LESHNICE, Albania (Reuters) - Many old Albanian Orthodox churches and the art they contain lie in ruins due to decades of neglect but they could attract tourists if they are repaired, according to experts.
The government and the Orthodox church itself have started restoring some of the structures that date from the Byzantine period or later in the south of the country.
The churches are often in picturesque locations and their fortunes reflect the twists of Albanian politics over the last century.
Albania became a functioning state after World War One after domination under the Ottoman Empire. It became communist after World War Two but embraced democracy in 1990 and aspires to join the European Union.
The post-Byzantine Saint Athanasius church in Leshnice is one example. Its frescoes have stared at the stars since last May when the roof caved in and its southern wall fell down.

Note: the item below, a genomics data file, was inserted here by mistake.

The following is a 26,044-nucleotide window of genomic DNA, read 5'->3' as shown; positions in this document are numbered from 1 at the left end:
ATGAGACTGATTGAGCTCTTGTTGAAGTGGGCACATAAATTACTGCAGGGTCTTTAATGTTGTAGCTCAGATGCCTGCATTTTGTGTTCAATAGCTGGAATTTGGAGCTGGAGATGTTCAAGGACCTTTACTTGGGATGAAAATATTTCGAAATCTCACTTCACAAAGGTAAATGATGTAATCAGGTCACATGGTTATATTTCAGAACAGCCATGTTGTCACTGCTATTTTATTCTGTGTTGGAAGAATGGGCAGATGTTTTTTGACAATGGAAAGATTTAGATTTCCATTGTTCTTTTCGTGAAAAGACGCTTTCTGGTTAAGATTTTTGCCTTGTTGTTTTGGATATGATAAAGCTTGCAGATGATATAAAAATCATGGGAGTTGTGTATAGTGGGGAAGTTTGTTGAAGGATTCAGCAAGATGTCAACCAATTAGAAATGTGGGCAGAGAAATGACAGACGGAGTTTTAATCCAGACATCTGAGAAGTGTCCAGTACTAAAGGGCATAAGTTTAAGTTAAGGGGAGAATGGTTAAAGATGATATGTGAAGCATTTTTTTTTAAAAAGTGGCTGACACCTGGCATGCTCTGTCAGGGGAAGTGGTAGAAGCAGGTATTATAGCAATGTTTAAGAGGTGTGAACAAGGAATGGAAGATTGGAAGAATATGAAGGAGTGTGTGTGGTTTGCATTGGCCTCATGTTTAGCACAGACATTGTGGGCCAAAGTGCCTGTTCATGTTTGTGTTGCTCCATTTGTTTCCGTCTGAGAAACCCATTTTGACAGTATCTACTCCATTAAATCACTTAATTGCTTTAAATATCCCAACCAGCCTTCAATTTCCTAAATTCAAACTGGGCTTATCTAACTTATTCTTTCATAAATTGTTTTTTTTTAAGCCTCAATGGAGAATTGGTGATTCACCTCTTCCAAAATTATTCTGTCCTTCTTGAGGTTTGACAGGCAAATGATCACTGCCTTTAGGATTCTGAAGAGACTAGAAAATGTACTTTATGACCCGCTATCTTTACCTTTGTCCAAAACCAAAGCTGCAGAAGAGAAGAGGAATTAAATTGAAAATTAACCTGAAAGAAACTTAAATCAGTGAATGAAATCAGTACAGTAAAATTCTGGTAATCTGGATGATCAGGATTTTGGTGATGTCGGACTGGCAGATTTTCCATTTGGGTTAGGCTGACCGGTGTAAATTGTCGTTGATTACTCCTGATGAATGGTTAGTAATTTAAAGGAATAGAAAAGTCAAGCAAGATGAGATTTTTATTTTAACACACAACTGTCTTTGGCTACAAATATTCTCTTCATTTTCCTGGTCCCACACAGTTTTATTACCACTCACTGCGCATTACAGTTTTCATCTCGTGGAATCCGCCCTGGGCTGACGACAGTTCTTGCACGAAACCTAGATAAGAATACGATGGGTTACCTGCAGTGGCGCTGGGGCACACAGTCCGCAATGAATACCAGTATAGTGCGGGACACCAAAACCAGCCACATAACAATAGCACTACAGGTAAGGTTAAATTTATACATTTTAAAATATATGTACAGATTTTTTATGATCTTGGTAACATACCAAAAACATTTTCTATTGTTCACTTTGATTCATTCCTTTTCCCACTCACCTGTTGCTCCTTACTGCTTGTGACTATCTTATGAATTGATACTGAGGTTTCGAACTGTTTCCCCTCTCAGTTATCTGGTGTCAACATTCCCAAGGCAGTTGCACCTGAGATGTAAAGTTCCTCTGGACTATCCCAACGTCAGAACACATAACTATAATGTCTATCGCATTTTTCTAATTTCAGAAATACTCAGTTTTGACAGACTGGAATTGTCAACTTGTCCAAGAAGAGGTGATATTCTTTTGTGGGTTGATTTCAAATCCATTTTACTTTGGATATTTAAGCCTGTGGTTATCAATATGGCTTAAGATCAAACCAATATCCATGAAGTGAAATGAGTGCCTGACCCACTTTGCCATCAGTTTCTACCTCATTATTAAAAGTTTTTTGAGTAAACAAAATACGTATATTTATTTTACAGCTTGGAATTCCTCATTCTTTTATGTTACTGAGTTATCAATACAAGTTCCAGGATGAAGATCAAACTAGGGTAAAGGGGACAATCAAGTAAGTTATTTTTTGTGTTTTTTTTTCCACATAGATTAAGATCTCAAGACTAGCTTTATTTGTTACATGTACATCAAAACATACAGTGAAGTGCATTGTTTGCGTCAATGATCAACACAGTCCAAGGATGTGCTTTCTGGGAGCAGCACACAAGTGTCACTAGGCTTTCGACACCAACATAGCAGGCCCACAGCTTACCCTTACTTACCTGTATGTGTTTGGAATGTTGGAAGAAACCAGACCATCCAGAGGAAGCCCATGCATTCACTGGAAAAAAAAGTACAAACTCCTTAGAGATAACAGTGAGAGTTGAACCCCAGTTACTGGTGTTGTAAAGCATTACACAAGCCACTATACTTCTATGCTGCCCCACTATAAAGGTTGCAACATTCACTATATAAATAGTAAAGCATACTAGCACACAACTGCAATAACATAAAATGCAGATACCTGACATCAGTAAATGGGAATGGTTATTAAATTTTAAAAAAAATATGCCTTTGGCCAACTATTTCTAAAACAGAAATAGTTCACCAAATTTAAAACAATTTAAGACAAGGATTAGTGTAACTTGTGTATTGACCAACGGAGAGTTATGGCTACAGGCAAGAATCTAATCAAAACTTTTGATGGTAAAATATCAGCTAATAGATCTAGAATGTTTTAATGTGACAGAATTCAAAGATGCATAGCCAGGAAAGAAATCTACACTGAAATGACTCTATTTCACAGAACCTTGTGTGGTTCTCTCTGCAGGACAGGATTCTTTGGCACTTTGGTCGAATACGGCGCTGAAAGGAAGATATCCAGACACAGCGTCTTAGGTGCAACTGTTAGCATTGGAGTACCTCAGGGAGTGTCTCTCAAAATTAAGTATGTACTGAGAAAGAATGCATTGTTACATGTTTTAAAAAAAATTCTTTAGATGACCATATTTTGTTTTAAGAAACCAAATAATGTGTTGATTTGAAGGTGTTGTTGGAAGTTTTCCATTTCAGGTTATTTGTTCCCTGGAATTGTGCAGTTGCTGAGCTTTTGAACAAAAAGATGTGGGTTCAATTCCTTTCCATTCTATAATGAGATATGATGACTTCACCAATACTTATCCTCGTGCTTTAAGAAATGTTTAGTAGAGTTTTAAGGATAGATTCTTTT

The church has plastic sheets over its walls for protection while debris with parts of frescoes is piled to one side.
Jorgo Sheka said it was taken care as a cultural shrine under late dictator Enver Hoxha, who was a hardline Stalinist, but has been neglected since then.
“No one else lifted a finger but Hoxha cared for it,” he said, criticising the leaders who followed Hoxha for neglect.
Hoxha banned religion in the 1960s and destroyed many churches and mosques but he kept some for their art. More than 60 percent of Albanians are nominally Muslim and the rest are Christians.
The Leshnice church is decorated with figures of saints in golden halos and biblical scenes in dark blue and red. Saint Athanasius dates to 1797 but frescoes underneath suggested it was older.
Its fame and location in a village helped the Church at Labova of the Cross get a facelift. Its cross of solid gold weighing 0.8 kilos and carved wood from the cross Christ died on was a gift of Emperor Justinian I, two scholars said.
The cross went missing in 1989 and has not been found.
Editing by Matthew Mpoke Bigg